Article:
Yesterday’s visit to the Hamburger Kunsthalle, which included a tour provided by yours truly (sidenote: how cool is it that I get to give a museum tour for my final?!), was actually my third visit. I dropped by on Sunday to prepare my project, but the first time I went I was a fresh-faced, eager, 16-yr-old doing a year-long foreign exchange in a rural town in the middle of Germany. I was at an academic retreat in Lübeck and we took a day trip to Hamburg. Me and one of the chaperones split off from the group to visit the Kunsthalle. My museum companion was named Lars and was the kind of guy Mike Myers’ Deiter parodies, right down to the black turtleneck. He was really enthusiastic about visiting the Old Masters and I was eager to see Degas’ monotypes, which which I ended up writing a paper about two years later in my first ever art history class. This museum visit was during a period of a few years during which I figured out that I wanted to study art history. I remember every museum visit from that time period vividly. I was thrilling for me, then, to return to the Kunsthalle, this time with the amazing art historical toolbox Bryn Mawr has given me and in particular with the multidisciplinary perspective I gained thanks to my 360 experience this semester.

basically my museum companion my first time at the Kunsthalle

basically my museum companion my first time at the Kunsthalle

Midair Musings

I scribbled this in the margins of the paperback haiku collection I’ve been writing in because I left my journal at home (insufferably romantic, I know). I am just getting to post it several days later because I have hardly been around the internet so far– too much to see irl!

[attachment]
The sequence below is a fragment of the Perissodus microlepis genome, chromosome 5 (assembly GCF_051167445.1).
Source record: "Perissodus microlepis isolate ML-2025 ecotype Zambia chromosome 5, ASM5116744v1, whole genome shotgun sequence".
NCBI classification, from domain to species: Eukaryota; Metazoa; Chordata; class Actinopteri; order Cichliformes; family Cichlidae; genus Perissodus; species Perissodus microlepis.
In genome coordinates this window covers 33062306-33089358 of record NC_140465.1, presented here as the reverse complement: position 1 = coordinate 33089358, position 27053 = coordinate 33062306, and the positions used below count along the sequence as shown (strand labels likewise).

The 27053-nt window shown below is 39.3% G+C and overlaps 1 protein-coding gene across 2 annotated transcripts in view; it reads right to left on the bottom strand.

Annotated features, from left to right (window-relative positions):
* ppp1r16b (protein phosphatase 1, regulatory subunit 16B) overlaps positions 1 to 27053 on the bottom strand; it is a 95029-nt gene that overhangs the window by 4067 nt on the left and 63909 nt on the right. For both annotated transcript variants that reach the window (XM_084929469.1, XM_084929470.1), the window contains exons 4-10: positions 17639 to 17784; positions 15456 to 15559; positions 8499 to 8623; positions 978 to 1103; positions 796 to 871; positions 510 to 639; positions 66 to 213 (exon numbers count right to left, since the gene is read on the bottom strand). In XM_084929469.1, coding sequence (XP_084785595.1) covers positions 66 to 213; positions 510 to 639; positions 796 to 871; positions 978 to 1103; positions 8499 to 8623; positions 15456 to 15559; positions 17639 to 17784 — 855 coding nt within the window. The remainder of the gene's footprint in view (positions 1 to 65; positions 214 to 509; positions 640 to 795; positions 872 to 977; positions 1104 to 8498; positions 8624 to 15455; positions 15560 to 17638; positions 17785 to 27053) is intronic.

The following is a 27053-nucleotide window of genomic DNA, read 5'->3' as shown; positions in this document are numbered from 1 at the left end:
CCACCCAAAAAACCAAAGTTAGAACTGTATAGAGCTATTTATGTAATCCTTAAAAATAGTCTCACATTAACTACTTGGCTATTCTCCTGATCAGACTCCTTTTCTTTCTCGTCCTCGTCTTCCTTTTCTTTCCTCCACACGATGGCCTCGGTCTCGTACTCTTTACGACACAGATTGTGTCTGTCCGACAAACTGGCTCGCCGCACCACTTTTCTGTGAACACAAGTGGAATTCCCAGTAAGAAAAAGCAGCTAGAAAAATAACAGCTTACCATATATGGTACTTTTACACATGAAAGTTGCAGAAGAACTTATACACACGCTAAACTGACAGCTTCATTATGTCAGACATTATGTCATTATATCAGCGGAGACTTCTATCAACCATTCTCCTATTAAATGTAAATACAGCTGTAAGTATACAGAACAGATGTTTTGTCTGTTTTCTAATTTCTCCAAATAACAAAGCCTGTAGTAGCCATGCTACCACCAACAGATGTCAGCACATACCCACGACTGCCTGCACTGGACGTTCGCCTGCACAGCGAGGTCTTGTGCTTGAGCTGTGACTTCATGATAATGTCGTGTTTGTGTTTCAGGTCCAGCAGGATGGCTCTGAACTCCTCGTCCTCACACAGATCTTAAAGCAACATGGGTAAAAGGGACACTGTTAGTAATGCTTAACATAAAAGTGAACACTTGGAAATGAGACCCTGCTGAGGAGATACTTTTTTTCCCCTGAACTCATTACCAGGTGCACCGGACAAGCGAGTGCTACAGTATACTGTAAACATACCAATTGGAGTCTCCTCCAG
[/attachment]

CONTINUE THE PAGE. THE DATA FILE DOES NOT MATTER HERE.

my knees, Lufthansa blanket

May 4, 2013. Early. Over Europe. 

All its use as a cliched symbol aside, watching a sunrise really holds up. It’s pretty remarkable. I have a window in my Brecon bedroom that gets a lot of morning sun but doesn’t catch the sunrise directly. I keep the blinds wide open at all times because I am a deep sleeper and the sun through my window helps me wake up. I love waking up early enough to lie facing my bedroom window and watch the sky become a different sky. It is a pleasure.

This morning, I’m not sure what time (we were pretty liminal in terms of time zones at this point anyway) I paused Beasts of the Southern Wild, looked up from my beekeeping book, and put down the blueberry muffin a super-polite German flight attendant had just brought me and stared. Something remarkable was happening. The horizon had taken a peachy luminosity, a color beyond my wildest dreams. I saw right where the sky becomes not sky what looked to me like the forest fires that I occasionally see in the dry distance back home in Utah. The horizon remained seemingly aflame for what felt like a long time.

I have never seen a sunrise like this. My mouth was agape. I could hear a flight attendant approaching and knew soon I would have to ask for orange juice, please. I was nervous at the prospect of tearing myself away from the window, worried that I would be rude in my distraction. She was two rows away when the dawn broke– finally I understand that phrase– and I saw a blinding orange sliver emerge over the horizon. This is the moment when looking gets tricky. Like a loud concert, the sunrise became harmful to the same sense it was pleasing to. I fixed my gaze on a nearby cloud, hoping my periphery would satisfy. That blinding sliver became a blinding slice, a blinding semicircle. Soon, too soon, it became circular, still blinding but now white against blue instead of orange in a gradient of peaches and pinks. I could feel the sun then as well as seeing it, and I watched its light illuminate the pink ear and white hair of the stranger sitting next to me. I wondered if the bright light was bothering him, but I had no plans to close the blind until he asked me to.